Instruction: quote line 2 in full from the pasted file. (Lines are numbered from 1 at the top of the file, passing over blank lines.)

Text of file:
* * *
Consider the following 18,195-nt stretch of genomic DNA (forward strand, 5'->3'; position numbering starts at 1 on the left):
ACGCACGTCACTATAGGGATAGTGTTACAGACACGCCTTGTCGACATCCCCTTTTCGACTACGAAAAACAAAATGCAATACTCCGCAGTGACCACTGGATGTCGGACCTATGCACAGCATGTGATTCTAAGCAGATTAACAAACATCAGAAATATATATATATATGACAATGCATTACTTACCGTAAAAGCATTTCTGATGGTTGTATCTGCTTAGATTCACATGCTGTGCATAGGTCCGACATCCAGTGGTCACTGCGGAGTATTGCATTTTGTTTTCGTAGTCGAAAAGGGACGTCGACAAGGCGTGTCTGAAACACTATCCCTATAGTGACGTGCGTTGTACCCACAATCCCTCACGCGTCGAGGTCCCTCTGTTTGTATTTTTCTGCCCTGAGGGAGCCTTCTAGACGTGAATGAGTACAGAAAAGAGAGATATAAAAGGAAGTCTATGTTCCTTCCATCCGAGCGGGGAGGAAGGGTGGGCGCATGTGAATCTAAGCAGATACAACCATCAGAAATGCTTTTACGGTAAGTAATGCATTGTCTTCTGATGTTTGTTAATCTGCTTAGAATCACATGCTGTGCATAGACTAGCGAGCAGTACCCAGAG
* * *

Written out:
ACGCACGTCACTATAGGGATAGTGTTACAGACACGCCTTGTCGACATCCCCTTTTCGACTACGAAAAACAAAATGCAATACTCCGCAGTGACCACTGGATGTCGGACCTATGCACAGCATGTGATTCTAAGCAGATTAACAAACATCAGAAATATATATATATATGACAATGCATTACTTACCGTAAAAGCATTTCTGATGGTTGTATCTGCTTAGATTCACATGCTGTGCATAGGTCCGACATCCAGTGGTCACTGCGGAGTATTGCATTTTGTTTTCGTAGTCGAAAAGGGACGTCGACAAGGCGTGTCTGAAACACTATCCCTATAGTGACGTGCGTTGTACCCACAATCCCTCACGCGTCGAGGTCCCTCTGTTTGTATTTTTCTGCCCTGAGGGAGCCTTCTAGACGTGAATGAGTACAGAAAAGAGAGATATAAAAGGAAGTCTATGTTCCTTCCATCCGAGCGGGGAGGAAGGGTGGGCGCATGTGAATCTAAGCAGATACAACCATCAGAAATGCTTTTACGGTAAGTAATGCATTGTCTTCTGATGTTTGTTAATCTGCTTAGAATCACATGCTGTGCATAGACTAGCGAGCAGTACCCAGAG